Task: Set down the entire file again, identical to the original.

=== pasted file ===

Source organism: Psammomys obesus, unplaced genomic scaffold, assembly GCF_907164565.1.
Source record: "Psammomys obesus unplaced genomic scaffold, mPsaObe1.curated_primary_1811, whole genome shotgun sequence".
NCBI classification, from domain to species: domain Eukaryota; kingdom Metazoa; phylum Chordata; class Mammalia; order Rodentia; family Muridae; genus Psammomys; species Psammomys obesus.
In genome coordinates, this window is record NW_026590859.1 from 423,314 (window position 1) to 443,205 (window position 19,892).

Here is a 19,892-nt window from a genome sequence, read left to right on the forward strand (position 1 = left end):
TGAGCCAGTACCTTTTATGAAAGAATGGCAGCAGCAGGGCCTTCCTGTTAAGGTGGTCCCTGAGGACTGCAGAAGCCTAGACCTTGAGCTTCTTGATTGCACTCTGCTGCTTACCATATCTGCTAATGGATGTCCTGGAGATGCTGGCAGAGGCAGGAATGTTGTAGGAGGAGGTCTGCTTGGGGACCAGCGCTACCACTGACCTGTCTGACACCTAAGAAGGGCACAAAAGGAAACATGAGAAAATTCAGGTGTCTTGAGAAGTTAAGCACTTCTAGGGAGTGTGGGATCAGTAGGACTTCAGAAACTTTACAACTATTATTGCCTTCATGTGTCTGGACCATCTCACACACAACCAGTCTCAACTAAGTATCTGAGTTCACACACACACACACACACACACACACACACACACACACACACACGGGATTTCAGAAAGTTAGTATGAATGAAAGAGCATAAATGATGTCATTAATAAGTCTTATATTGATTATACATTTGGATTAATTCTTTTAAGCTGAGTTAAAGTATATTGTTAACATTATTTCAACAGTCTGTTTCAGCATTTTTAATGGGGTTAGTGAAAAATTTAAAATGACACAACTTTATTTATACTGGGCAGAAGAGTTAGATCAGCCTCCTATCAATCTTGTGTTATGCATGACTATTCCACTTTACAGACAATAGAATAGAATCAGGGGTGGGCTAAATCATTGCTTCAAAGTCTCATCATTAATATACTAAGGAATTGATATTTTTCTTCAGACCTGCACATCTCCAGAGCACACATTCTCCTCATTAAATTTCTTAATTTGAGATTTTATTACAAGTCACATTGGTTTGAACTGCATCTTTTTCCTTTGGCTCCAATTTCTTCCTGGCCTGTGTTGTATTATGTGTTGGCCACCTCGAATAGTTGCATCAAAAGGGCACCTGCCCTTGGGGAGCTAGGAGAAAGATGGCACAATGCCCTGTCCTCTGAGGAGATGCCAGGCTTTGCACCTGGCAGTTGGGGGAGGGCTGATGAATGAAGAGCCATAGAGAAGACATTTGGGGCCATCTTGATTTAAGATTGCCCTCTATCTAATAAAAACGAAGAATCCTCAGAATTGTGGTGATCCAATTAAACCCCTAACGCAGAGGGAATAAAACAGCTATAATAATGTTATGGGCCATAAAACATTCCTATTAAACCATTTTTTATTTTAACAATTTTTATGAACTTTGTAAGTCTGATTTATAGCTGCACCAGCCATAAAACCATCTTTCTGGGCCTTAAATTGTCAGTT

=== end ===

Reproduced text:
Source organism: Psammomys obesus, unplaced genomic scaffold, assembly GCF_907164565.1.
Source record: "Psammomys obesus unplaced genomic scaffold, mPsaObe1.curated_primary_1811, whole genome shotgun sequence".
NCBI classification, from domain to species: domain Eukaryota; kingdom Metazoa; phylum Chordata; class Mammalia; order Rodentia; family Muridae; genus Psammomys; species Psammomys obesus.
In genome coordinates, this window is record NW_026590859.1 from 423,314 (window position 1) to 443,205 (window position 19,892).

Here is a 19,892-nt window from a genome sequence, read left to right on the forward strand (position 1 = left end):
TGAGCCAGTACCTTTTATGAAAGAATGGCAGCAGCAGGGCCTTCCTGTTAAGGTGGTCCCTGAGGACTGCAGAAGCCTAGACCTTGAGCTTCTTGATTGCACTCTGCTGCTTACCATATCTGCTAATGGATGTCCTGGAGATGCTGGCAGAGGCAGGAATGTTGTAGGAGGAGGTCTGCTTGGGGACCAGCGCTACCACTGACCTGTCTGACACCTAAGAAGGGCACAAAAGGAAACATGAGAAAATTCAGGTGTCTTGAGAAGTTAAGCACTTCTAGGGAGTGTGGGATCAGTAGGACTTCAGAAACTTTACAACTATTATTGCCTTCATGTGTCTGGACCATCTCACACACAACCAGTCTCAACTAAGTATCTGAGTTCACACACACACACACACACACACACACACACACACACACACACACGGGATTTCAGAAAGTTAGTATGAATGAAAGAGCATAAATGATGTCATTAATAAGTCTTATATTGATTATACATTTGGATTAATTCTTTTAAGCTGAGTTAAAGTATATTGTTAACATTATTTCAACAGTCTGTTTCAGCATTTTTAATGGGGTTAGTGAAAAATTTAAAATGACACAACTTTATTTATACTGGGCAGAAGAGTTAGATCAGCCTCCTATCAATCTTGTGTTATGCATGACTATTCCACTTTACAGACAATAGAATAGAATCAGGGGTGGGCTAAATCATTGCTTCAAAGTCTCATCATTAATATACTAAGGAATTGATATTTTTCTTCAGACCTGCACATCTCCAGAGCACACATTCTCCTCATTAAATTTCTTAATTTGAGATTTTATTACAAGTCACATTGGTTTGAACTGCATCTTTTTCCTTTGGCTCCAATTTCTTCCTGGCCTGTGTTGTATTATGTGTTGGCCACCTCGAATAGTTGCATCAAAAGGGCACCTGCCCTTGGGGAGCTAGGAGAAAGATGGCACAATGCCCTGTCCTCTGAGGAGATGCCAGGCTTTGCACCTGGCAGTTGGGGGAGGGCTGATGAATGAAGAGCCATAGAGAAGACATTTGGGGCCATCTTGATTTAAGATTGCCCTCTATCTAATAAAAACGAAGAATCCTCAGAATTGTGGTGATCCAATTAAACCCCTAACGCAGAGGGAATAAAACAGCTATAATAATGTTATGGGCCATAAAACATTCCTATTAAACCATTTTTTATTTTAACAATTTTTATGAACTTTGTAAGTCTGATTTATAGCTGCACCAGCCATAAAACCATCTTTCTGGGCCTTAAATTGTCAGTT